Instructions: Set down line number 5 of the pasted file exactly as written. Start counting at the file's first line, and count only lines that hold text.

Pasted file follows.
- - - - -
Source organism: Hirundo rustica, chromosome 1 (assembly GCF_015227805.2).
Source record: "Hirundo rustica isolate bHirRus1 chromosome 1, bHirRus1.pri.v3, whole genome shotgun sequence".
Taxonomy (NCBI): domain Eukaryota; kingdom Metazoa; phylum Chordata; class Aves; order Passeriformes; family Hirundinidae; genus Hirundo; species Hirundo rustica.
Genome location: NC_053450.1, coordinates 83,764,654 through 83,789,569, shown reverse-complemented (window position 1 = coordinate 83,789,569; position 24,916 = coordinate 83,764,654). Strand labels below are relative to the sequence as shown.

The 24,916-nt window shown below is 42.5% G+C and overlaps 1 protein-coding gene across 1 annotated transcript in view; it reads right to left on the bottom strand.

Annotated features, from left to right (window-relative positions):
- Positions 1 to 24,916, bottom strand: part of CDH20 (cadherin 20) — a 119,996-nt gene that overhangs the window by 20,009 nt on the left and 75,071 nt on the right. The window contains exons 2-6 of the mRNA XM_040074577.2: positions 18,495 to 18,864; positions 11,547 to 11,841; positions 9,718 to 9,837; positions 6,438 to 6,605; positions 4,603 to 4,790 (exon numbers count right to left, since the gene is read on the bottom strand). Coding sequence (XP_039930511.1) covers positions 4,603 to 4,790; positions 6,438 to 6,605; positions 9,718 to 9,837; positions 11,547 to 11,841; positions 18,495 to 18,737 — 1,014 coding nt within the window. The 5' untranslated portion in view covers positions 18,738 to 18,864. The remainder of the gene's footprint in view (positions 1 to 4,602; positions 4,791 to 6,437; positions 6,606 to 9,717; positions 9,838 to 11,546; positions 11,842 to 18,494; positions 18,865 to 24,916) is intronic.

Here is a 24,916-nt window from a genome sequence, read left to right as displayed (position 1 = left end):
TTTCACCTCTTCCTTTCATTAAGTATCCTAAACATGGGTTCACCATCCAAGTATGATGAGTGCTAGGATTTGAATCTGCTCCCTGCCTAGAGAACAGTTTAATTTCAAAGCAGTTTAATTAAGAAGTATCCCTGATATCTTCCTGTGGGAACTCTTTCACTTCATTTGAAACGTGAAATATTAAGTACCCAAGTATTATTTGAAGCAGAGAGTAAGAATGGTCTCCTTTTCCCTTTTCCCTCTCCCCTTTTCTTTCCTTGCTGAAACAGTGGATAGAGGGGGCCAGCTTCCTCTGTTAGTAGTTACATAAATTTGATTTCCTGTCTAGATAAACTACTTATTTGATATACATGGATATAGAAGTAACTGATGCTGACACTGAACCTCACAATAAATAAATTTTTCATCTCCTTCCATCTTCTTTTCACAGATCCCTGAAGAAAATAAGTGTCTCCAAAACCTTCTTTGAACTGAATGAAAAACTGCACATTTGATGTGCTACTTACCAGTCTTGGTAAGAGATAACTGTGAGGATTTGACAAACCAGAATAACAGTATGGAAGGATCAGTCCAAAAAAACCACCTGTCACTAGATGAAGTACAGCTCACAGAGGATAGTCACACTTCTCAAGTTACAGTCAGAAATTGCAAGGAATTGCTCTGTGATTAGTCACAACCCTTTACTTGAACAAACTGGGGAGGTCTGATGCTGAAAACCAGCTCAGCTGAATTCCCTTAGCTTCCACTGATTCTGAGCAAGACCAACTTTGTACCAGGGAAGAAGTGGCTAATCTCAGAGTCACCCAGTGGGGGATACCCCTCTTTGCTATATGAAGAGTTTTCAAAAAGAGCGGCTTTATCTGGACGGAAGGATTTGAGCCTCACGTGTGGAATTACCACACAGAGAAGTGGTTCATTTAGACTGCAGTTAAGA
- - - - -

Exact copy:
The 24,916-nt window shown below is 42.5% G+C and overlaps 1 protein-coding gene across 1 annotated transcript in view; it reads right to left on the bottom strand.